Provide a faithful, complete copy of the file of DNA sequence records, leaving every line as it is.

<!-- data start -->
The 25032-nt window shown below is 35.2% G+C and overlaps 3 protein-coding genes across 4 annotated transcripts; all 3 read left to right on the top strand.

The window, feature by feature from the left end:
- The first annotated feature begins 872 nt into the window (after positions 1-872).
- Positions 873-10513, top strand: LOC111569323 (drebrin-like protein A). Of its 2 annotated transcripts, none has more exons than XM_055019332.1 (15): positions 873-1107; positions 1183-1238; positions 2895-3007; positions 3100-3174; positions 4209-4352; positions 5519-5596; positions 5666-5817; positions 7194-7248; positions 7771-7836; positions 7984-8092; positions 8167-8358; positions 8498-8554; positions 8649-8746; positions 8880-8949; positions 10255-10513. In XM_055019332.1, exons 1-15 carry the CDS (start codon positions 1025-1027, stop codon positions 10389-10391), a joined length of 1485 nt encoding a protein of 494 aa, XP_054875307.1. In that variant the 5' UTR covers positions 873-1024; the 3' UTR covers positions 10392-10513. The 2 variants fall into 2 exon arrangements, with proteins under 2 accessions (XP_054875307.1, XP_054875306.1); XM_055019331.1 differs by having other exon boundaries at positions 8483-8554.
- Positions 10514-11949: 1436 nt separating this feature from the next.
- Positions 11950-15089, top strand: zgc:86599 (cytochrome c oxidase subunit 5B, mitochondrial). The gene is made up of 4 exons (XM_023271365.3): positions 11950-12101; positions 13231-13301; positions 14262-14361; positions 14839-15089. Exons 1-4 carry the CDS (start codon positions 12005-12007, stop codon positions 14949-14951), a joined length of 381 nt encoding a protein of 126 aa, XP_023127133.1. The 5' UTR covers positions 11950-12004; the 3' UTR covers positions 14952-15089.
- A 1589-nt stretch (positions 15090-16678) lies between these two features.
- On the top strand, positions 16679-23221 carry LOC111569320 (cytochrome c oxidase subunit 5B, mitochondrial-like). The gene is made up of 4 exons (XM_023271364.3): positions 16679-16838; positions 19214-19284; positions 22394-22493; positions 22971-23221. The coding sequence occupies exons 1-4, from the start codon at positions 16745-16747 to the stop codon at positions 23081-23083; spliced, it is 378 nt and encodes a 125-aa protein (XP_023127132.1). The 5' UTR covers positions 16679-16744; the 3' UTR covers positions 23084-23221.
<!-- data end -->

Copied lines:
The 25032-nt window shown below is 35.2% G+C and overlaps 3 protein-coding genes across 4 annotated transcripts; all 3 read left to right on the top strand.

The window, feature by feature from the left end:
- The first annotated feature begins 872 nt into the window (after positions 1-872).
- Positions 873-10513, top strand: LOC111569323 (drebrin-like protein A). Of its 2 annotated transcripts, none has more exons than XM_055019332.1 (15): positions 873-1107; positions 1183-1238; positions 2895-3007; positions 3100-3174; positions 4209-4352; positions 5519-5596; positions 5666-5817; positions 7194-7248; positions 7771-7836; positions 7984-8092; positions 8167-8358; positions 8498-8554; positions 8649-8746; positions 8880-8949; positions 10255-10513. In XM_055019332.1, exons 1-15 carry the CDS (start codon positions 1025-1027, stop codon positions 10389-10391), a joined length of 1485 nt encoding a protein of 494 aa, XP_054875307.1. In that variant the 5' UTR covers positions 873-1024; the 3' UTR covers positions 10392-10513. The 2 variants fall into 2 exon arrangements, with proteins under 2 accessions (XP_054875307.1, XP_054875306.1); XM_055019331.1 differs by having other exon boundaries at positions 8483-8554.
- Positions 10514-11949: 1436 nt separating this feature from the next.
- Positions 11950-15089, top strand: zgc:86599 (cytochrome c oxidase subunit 5B, mitochondrial). The gene is made up of 4 exons (XM_023271365.3): positions 11950-12101; positions 13231-13301; positions 14262-14361; positions 14839-15089. Exons 1-4 carry the CDS (start codon positions 12005-12007, stop codon positions 14949-14951), a joined length of 381 nt encoding a protein of 126 aa, XP_023127133.1. The 5' UTR covers positions 11950-12004; the 3' UTR covers positions 14952-15089.
- A 1589-nt stretch (positions 15090-16678) lies between these two features.
- On the top strand, positions 16679-23221 carry LOC111569320 (cytochrome c oxidase subunit 5B, mitochondrial-like). The gene is made up of 4 exons (XM_023271364.3): positions 16679-16838; positions 19214-19284; positions 22394-22493; positions 22971-23221. The coding sequence occupies exons 1-4, from the start codon at positions 16745-16747 to the stop codon at positions 23081-23083; spliced, it is 378 nt and encodes a 125-aa protein (XP_023127132.1). The 5' UTR covers positions 16679-16744; the 3' UTR covers positions 23084-23221.